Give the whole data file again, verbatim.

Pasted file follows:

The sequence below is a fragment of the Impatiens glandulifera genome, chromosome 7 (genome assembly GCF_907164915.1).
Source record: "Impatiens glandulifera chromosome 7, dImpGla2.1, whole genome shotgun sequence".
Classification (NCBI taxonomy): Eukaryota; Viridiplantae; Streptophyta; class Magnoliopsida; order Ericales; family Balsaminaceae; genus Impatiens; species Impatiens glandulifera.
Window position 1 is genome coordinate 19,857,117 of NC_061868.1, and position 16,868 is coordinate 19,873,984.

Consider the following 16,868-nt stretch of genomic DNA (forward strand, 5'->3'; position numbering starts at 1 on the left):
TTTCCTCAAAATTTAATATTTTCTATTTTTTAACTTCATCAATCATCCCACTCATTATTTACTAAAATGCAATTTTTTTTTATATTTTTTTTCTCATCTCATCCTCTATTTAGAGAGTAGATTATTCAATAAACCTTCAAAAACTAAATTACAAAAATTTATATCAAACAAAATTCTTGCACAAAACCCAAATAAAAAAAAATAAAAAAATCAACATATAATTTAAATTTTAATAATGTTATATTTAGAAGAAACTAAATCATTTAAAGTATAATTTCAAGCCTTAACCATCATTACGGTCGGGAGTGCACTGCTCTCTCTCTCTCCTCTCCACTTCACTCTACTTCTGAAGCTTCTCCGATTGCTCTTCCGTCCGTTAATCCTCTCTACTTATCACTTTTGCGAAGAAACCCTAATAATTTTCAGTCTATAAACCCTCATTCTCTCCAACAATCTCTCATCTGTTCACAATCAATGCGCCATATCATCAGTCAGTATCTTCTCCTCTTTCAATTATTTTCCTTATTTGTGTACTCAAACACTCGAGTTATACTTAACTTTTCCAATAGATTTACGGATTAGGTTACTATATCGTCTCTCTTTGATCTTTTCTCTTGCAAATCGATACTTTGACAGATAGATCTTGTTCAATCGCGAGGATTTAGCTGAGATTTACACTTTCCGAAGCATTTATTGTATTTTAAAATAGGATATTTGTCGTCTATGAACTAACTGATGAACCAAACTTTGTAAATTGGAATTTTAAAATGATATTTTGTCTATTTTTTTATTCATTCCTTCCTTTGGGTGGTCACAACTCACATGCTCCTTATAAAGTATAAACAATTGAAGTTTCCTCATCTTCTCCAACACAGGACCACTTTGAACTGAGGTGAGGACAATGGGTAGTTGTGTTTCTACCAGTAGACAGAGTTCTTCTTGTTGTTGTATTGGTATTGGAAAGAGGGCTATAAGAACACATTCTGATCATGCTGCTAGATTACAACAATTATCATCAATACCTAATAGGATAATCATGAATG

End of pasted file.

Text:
The sequence below is a fragment of the Impatiens glandulifera genome, chromosome 7 (genome assembly GCF_907164915.1).
Source record: "Impatiens glandulifera chromosome 7, dImpGla2.1, whole genome shotgun sequence".
Classification (NCBI taxonomy): Eukaryota; Viridiplantae; Streptophyta; class Magnoliopsida; order Ericales; family Balsaminaceae; genus Impatiens; species Impatiens glandulifera.
Window position 1 is genome coordinate 19,857,117 of NC_061868.1, and position 16,868 is coordinate 19,873,984.

Consider the following 16,868-nt stretch of genomic DNA (forward strand, 5'->3'; position numbering starts at 1 on the left):
TTTCCTCAAAATTTAATATTTTCTATTTTTTAACTTCATCAATCATCCCACTCATTATTTACTAAAATGCAATTTTTTTTTATATTTTTTTTCTCATCTCATCCTCTATTTAGAGAGTAGATTATTCAATAAACCTTCAAAAACTAAATTACAAAAATTTATATCAAACAAAATTCTTGCACAAAACCCAAATAAAAAAAAATAAAAAAATCAACATATAATTTAAATTTTAATAATGTTATATTTAGAAGAAACTAAATCATTTAAAGTATAATTTCAAGCCTTAACCATCATTACGGTCGGGAGTGCACTGCTCTCTCTCTCTCCTCTCCACTTCACTCTACTTCTGAAGCTTCTCCGATTGCTCTTCCGTCCGTTAATCCTCTCTACTTATCACTTTTGCGAAGAAACCCTAATAATTTTCAGTCTATAAACCCTCATTCTCTCCAACAATCTCTCATCTGTTCACAATCAATGCGCCATATCATCAGTCAGTATCTTCTCCTCTTTCAATTATTTTCCTTATTTGTGTACTCAAACACTCGAGTTATACTTAACTTTTCCAATAGATTTACGGATTAGGTTACTATATCGTCTCTCTTTGATCTTTTCTCTTGCAAATCGATACTTTGACAGATAGATCTTGTTCAATCGCGAGGATTTAGCTGAGATTTACACTTTCCGAAGCATTTATTGTATTTTAAAATAGGATATTTGTCGTCTATGAACTAACTGATGAACCAAACTTTGTAAATTGGAATTTTAAAATGATATTTTGTCTATTTTTTTATTCATTCCTTCCTTTGGGTGGTCACAACTCACATGCTCCTTATAAAGTATAAACAATTGAAGTTTCCTCATCTTCTCCAACACAGGACCACTTTGAACTGAGGTGAGGACAATGGGTAGTTGTGTTTCTACCAGTAGACAGAGTTCTTCTTGTTGTTGTATTGGTATTGGAAAGAGGGCTATAAGAACACATTCTGATCATGCTGCTAGATTACAACAATTATCATCAATACCTAATAGGATAATCATGAATG